Wednesday, April 8, 2009

Serenity Tao

The Tao's call to arms this morning touched on similar ground to something I briefly mentioned (in a self promoting way, of course) on the weekend: the baseball audience in Canada is underserved. Hockey gets so much more coverage and so on and so forth. The discussion that followed is informed and intelligent, with numerous excellent points and suggestions about how baseball coverage can be improved.

Sadly, it never really will.

The Tao's original point regarding baseball highlights being buried during TSN's 11PM Sportscentre is accurate but unlikely to change. In a perfect world, with "journalistic balance" it would be much more attainable. Sadly, Sportscentre is 50% news and 50% brand awareness platform and cross-promotion opportunity. TSN and Sportscentre tell the hockey story first because they have a heavily vested interest in the success of hockey on their networks.

This isn't new, Sportsnet's baseball coverage is more extensive than other Canadian networks, but if Rogers sold the Jays would it continue? Baseball fans don't show up in the numbers (at the ballpark or on TV) that hockey fans do, which is why you'll never see one network walk away from hockey without anyone running to pick it up.

ESPN is famous for this (good discussion on the topic during a couple recent L'Homme du Sport podcasts) most notably the significant uptick in NASCAR coverage right around the time the four-letter increased the amount of NASCAR races on the airspace. The Score covered college basketball far more extensively this season, culminating in the network broadcasting the tournament this March.

We're all at the mercy of the dreaded branders and marketers once again. TSN officially ceased to be a journalistic entity the day the LEAD STORY on Sportscentre was TSN's acquisition of the Hockey Night in Canada theme. Sportsnet will assign more resources to baseball so long as they stand to benefit from our association of Sportsnet and baseball.

The real question remains: is this such a bad thing? We love to hold baseball writers and sports entities hands to the fire with cries of balance and integrity, but at the end of the day they're just games. We love them all the same, but as Joe Posnanski wrote in as many words recently, shouldn't we reserve our ire and desire for transparency for the business section? For the news or editorial sections? Sporting conflicts of interest are harmless compared to the fleecing of a generation. (Sorry, a little too much Shock Doctrine this week.)

In the end, sports fans and lazy slobs alike have it pretty fucking good. I will likely watch more baseball this year than my father watched in the decades that preceded and followed the Blue Jays arrival in Toronto. It's not a bad life, even if we know how much better it could be.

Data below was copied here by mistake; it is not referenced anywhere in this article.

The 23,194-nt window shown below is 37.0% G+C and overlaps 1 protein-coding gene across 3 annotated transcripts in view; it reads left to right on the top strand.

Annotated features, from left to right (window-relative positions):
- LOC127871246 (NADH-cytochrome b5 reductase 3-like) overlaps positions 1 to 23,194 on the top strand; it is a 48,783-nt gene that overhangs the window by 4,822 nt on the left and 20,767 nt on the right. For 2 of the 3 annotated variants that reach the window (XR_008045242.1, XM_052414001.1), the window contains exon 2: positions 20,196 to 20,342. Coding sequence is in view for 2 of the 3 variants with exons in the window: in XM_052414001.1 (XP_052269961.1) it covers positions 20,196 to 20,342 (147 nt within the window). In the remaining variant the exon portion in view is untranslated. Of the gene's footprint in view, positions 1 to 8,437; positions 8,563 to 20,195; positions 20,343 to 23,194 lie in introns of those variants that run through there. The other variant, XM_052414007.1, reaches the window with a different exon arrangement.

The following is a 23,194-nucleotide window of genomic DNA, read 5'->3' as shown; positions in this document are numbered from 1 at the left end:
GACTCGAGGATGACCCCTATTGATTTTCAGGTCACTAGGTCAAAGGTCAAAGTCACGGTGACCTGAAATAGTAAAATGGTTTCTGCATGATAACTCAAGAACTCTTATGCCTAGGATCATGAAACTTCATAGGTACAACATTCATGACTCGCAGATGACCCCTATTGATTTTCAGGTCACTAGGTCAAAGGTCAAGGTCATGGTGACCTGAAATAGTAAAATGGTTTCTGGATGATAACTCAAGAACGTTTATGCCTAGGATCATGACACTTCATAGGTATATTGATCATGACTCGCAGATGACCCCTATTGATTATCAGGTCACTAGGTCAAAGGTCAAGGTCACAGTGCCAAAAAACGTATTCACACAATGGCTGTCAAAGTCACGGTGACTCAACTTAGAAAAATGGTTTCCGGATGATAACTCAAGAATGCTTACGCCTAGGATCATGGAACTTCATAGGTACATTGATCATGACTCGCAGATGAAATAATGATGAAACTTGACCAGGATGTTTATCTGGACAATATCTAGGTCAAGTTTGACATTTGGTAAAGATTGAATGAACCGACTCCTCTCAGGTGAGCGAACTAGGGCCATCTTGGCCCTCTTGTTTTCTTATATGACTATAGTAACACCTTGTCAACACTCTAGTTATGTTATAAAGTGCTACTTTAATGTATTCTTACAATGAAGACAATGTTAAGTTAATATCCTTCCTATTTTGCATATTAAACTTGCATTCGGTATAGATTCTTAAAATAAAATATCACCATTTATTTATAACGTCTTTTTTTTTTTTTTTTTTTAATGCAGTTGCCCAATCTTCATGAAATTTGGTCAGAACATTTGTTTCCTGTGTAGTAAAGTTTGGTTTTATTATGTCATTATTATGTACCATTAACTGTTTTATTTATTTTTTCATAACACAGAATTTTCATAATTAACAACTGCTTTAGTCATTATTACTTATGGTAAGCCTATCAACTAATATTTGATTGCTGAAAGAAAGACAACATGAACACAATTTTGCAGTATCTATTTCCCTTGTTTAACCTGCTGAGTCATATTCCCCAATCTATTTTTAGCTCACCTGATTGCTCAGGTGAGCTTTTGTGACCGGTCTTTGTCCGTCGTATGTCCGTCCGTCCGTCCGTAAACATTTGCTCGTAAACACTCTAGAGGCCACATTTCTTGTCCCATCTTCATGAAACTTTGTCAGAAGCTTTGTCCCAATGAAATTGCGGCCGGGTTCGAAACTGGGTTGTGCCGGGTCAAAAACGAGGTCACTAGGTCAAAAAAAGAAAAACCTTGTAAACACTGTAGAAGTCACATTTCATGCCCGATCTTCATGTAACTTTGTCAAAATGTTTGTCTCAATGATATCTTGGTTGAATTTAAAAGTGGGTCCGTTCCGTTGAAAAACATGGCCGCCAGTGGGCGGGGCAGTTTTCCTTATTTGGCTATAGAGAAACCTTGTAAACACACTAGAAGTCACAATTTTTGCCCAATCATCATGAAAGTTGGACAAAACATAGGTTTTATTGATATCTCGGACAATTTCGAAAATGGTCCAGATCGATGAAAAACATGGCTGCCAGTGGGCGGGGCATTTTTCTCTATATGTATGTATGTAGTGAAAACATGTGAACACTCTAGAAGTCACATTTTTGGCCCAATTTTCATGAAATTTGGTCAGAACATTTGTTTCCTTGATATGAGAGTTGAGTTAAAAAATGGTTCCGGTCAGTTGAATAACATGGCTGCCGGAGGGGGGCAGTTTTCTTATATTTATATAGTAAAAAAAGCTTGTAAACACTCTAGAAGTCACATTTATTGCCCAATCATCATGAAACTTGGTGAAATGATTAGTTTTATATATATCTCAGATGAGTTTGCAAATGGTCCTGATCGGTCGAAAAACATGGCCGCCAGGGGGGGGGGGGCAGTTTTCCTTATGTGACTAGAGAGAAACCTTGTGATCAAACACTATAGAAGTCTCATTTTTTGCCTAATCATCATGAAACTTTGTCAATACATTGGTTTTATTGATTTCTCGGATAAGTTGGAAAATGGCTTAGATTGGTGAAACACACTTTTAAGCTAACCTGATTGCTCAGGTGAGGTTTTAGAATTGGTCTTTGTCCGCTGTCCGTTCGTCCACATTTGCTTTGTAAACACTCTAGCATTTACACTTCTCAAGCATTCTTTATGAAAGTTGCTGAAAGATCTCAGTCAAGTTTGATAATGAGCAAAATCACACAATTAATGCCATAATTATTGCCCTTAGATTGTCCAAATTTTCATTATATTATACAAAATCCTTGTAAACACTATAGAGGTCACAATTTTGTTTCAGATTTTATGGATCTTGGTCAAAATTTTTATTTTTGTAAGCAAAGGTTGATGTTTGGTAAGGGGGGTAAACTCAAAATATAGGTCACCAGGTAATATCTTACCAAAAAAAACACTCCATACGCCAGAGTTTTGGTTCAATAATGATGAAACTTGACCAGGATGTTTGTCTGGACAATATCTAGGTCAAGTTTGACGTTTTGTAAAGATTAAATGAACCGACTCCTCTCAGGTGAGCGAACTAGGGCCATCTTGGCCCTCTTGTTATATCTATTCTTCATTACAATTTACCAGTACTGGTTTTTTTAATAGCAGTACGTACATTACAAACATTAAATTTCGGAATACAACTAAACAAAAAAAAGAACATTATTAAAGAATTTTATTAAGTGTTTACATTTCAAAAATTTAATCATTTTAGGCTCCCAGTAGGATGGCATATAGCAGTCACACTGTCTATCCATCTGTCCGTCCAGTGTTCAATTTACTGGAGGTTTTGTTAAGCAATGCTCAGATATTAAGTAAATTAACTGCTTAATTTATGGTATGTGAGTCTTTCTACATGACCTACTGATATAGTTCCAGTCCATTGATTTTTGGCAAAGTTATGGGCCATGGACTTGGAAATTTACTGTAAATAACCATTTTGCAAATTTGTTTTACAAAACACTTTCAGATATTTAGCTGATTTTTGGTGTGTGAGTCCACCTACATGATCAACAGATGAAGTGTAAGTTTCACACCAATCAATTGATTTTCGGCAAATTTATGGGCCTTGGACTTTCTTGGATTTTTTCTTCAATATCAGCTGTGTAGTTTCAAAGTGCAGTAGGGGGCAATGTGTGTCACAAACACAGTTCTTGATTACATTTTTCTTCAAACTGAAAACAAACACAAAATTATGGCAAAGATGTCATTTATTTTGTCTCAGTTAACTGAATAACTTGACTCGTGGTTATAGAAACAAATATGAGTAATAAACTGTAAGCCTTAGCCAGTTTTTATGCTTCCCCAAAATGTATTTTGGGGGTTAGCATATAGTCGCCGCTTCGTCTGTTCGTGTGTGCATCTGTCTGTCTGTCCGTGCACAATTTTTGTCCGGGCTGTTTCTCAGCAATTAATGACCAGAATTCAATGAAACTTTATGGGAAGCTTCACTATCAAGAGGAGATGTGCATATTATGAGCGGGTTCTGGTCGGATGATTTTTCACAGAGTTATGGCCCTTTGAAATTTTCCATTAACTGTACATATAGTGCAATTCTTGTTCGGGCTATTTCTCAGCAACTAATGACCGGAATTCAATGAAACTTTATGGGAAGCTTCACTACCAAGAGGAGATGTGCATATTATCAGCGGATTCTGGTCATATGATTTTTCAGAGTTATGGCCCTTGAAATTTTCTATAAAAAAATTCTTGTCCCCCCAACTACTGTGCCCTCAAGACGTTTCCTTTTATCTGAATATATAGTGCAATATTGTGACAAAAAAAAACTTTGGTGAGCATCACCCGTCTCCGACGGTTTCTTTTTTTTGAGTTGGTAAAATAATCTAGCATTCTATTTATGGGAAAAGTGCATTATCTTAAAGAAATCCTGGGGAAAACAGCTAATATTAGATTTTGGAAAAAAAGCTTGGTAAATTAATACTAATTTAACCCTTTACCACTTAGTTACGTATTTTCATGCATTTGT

1. I wouldn't go so far as to say "It will never be improved"

    If there's a market for it, it will be shown. It's the same reason Sportsnet ditched Raptors coverage in favour of more regional hockey games: Numbers showed that more people across the country care about their local hockey team than about a basketball team in Toronto.

    The Jays have a luxury that the Raptors do not, in that they are much more popular in the other parts of the country. Baseball period has a bigger draw in Canada than basketball does, which is why Sportsnet is adding more out of market games every season.

    Weather or not a post-game show will happen is up in the air right now, but I can guarentee you that if no one shows interest, and everyone has the 'it will never happen anyway' attitude about it, it definately won't.

    Sports television networks are whores. All they want is your attention. If enough people say "Hey, someone should have a baseball postgame show, I'd love to watch that!" it WILL happen.

    As for Jays hilites being higher up on the totem pole: Right now, it makes no sense. Even a big-time baseball fan has to admit that game 2 out of 162 takes no precedence over the final week of a hockey season where most games have implications on playoff seeding.

  2. I guess I mean "it will only be improved when the market dictates it should improve."

    When the broadcast rights for the Blue Jays come up for bid again, whoever chooses to ante up will make a concerted effort to raise baseball awareness. But only then. If Rogers offloads the Jays, no chance does Sportsnet continue to show 120 games a year, which will be reflected on Connected.

  3. You're right in that respect. If Sportsnet loses the rights to the Jays, you'll see a diminish in coverage.

    You're also right in this fact: Aside from not having a post-game show, baseball fans have never had it better in Canada. There are 150+ games available for your viewing pleasure this season, and that should be appreciate.

  4. Point taken. We remember when we were growing up, it was Wednesdays and Sundays for Jays games, and that was it.

    And of course, Sportsnet aired a pregame show tonight, and has three games on in total.

    Colour us impressed.

    One thing worth remembering in terms of the "market" is that broadcasters are often too short-sighted to truly read it. Often times, they overreact after the fact to trends. (Hence the NHL trade deadline overload.)

  5. That blog post title is brilliant!

  6. To be fair, I don't disagree with the Tao, or think he's way off base. I just feel there is more to it than "people like hockey, let's give it to them."

    Ahh, the market. More like "The Market", in a Milton Friedman sense.


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